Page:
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The Power of Flour, Graham’s Biscuitville

On February 7, 1978, the Graham-based fast food chain Biscuitville filed to register a trademark for the first time.

Now based in Greensboro, the chain got its start as Pizzaville in 1966 when former flour salesman Maurice Jennings began selling take-out pizzas from two bread and milk stores that he owned in Burlington. The chain expanded to six stores across the Triad region and southern Virginia.

The chain first started selling biscuits to supplement its income and drive more traffic in the morning, and the first biscuit-only store opened in Danville, Virginia, in 1975. Eventually all the chain’s Pizzaville locations were converted to Biscuitville stores.

Biscuitville moved its headquarters from Graham to Greensboro in 2007, and today operates more than 50 stores in North Carolina and Virginia. It is still owned by the Jennings family. Maurice Jennings’ son Burney has been the company’s CEO since 1996.

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Whatever Happened to Randolph Scott?

Scott with Evenlyn Brent in  a promotional card for the 1935 film Home on the Range

Scott with Evenlyn Brent in a promotional card for the 1935 film Home on the Range. Image from the New York Public Library.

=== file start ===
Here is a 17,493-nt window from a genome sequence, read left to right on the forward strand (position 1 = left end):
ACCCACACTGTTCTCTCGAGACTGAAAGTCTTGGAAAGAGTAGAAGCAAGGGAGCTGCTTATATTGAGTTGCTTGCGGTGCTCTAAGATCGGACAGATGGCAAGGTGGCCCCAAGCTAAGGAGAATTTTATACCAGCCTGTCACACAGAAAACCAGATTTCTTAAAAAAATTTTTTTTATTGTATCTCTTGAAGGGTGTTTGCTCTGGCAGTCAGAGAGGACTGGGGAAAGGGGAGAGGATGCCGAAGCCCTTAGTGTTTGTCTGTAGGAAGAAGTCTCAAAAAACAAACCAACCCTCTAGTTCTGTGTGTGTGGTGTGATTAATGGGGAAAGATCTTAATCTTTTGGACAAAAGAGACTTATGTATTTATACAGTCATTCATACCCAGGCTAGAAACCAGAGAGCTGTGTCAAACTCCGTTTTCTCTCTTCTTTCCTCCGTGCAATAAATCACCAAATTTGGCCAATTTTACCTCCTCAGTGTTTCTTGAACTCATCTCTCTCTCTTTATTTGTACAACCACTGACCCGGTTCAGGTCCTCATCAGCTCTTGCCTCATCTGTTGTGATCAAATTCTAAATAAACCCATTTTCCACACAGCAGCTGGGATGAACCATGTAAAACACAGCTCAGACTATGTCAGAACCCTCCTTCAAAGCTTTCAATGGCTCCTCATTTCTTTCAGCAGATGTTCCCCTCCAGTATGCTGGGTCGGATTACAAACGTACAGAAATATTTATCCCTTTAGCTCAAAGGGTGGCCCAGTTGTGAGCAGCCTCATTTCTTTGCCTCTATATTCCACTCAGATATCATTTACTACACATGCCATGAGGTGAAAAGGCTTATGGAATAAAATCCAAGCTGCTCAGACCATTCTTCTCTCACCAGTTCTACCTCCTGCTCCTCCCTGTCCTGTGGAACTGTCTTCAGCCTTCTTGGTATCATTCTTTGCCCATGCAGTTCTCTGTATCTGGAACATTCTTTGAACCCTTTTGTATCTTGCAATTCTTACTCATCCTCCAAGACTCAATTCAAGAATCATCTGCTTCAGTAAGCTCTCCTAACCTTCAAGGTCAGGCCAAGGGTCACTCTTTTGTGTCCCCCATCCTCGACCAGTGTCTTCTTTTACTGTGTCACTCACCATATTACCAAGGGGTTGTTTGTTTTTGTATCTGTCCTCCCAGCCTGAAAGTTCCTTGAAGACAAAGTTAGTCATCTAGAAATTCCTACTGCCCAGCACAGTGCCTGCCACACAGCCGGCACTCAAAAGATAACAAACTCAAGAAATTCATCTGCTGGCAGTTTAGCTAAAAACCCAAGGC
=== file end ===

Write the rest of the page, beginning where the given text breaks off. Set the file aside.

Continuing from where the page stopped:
On January 23, 1898, Hollywood icon Randolph Scott was born.

Raised in Charlotte, Scott excelled in sports, especially baseball, football and swimming.  After serving in World War I as an artillery observer with the Army, he enrolled at the Georgia Institute of Technology where played football until an injury caused him to withdraw. He returned to his home state to attend UNC but did not graduate.

Scott worked briefly in the textile firm where his father was employed but by 1927 had become interested in acting and moved to Los Angeles. Tall, lanky and handsome, he worked steadily, primarily, but not entirely, in westerns.

Though it took him nearly 10 years to work his way into A-level movies, he remained a popular star until he retired in 1962. His very name evokes the western film genre.

Scott married twice, briefly to heiress Marion du Pont, and then to Patricia Stillman, with whom he adopted two children. He often returned to North Carolina to visit family and, following his death in 1987, was buried in Elmwood Cemetery in Charlotte.

For more about North Carolina’s history, arts, nature and culture, visit DNCR online. To receive these updates automatically each day, make sure you subscribe by email using the box on the right, and follow us on Facebook and Twitter.

U-Boats Off the OBX, 1942

A tanker sinking off the Outer Banks after being hit by a U-boat.
Image from the National Park Service.

On January 19, 1942, a German U-boat, designated U-123, attacked three ships north of Cape Hatteras. The U-boat was part of what was called the “Second Happy Time,” a campaign during which Axis submarines attacked merchant vessels along the Atlantic coast.

In the early morning hours, the American passenger-freighter City of Atlanta was sunk and survivors were left floating in the icy water; only three crewmen lived. Just before dawn, the U-123 slipped into a group of Allied ships and attacked.

The American tanker Malay was damaged and disabled by gunfire from the U-123’s deck guns. The U-boat then torpedoed a nearby Latvian freighter, killing two of her 32 crewmen and leaving her in to sink.

The U-123 returned to finish off the wounded Malay, hitting her with its last torpedo before it headed east for home. The Norwegian tanker Kosmos II tried unsuccessfully to ram the fleeing U-boat as it escaped.